The Slatest

Judge OK’s NFL Concussion Settlement After Player-Friendly Revisions

A memorial for Junior Seau, the former NFL star who suffered chronic symptoms of brain damage and committed suicide in 2013.

Mike Blake/Reuters

Though appeals are expected, a Philadelphia judge has given her approval to a settlement between the NFL and former NFL players that will help cover the costs of neurological disorders related to concussions. Judge Anita Brody had rejected the two parties’ initially proposed $675 million settlement as too unfavorable toward former players; as a result, the final agreement does not involve caps on the amount of money that the NFL is required to spend. (The final settlement has an estimated value of $765 million and the NFL believes the most it will end up paying is $900 million.) It also sets aside funds for “medical monitoring of all players to determine when or if they may qualify for a payment,” in the New York Times’ words.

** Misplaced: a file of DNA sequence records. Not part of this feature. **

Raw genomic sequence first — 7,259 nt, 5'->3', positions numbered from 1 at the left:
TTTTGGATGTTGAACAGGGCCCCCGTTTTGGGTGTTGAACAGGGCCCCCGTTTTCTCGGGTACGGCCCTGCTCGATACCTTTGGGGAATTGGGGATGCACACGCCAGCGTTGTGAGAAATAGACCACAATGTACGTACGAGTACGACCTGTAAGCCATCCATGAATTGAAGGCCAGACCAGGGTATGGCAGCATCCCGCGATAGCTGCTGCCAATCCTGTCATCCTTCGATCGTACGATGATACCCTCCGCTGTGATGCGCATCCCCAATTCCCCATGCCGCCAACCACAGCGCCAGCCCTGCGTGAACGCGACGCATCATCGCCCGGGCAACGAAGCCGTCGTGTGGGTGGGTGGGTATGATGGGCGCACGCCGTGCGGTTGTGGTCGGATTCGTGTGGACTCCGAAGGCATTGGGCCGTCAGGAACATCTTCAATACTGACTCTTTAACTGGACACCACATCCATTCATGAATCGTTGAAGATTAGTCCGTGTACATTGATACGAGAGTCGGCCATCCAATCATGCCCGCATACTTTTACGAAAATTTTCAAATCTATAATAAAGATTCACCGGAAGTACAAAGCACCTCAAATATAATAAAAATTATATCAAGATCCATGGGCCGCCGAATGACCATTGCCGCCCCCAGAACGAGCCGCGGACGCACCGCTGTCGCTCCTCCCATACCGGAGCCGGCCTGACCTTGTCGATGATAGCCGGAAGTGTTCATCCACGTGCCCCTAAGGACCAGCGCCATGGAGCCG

The terms of the agreement would cover all former players and familes of players except those who have chosen to opt out (some 220 already have) and maintain the option of pursuing their own claims against the league. It appears that the expected appeals to Brody’s ruling, though, would come from players who want to participate in the settlement but are not happy with its terms.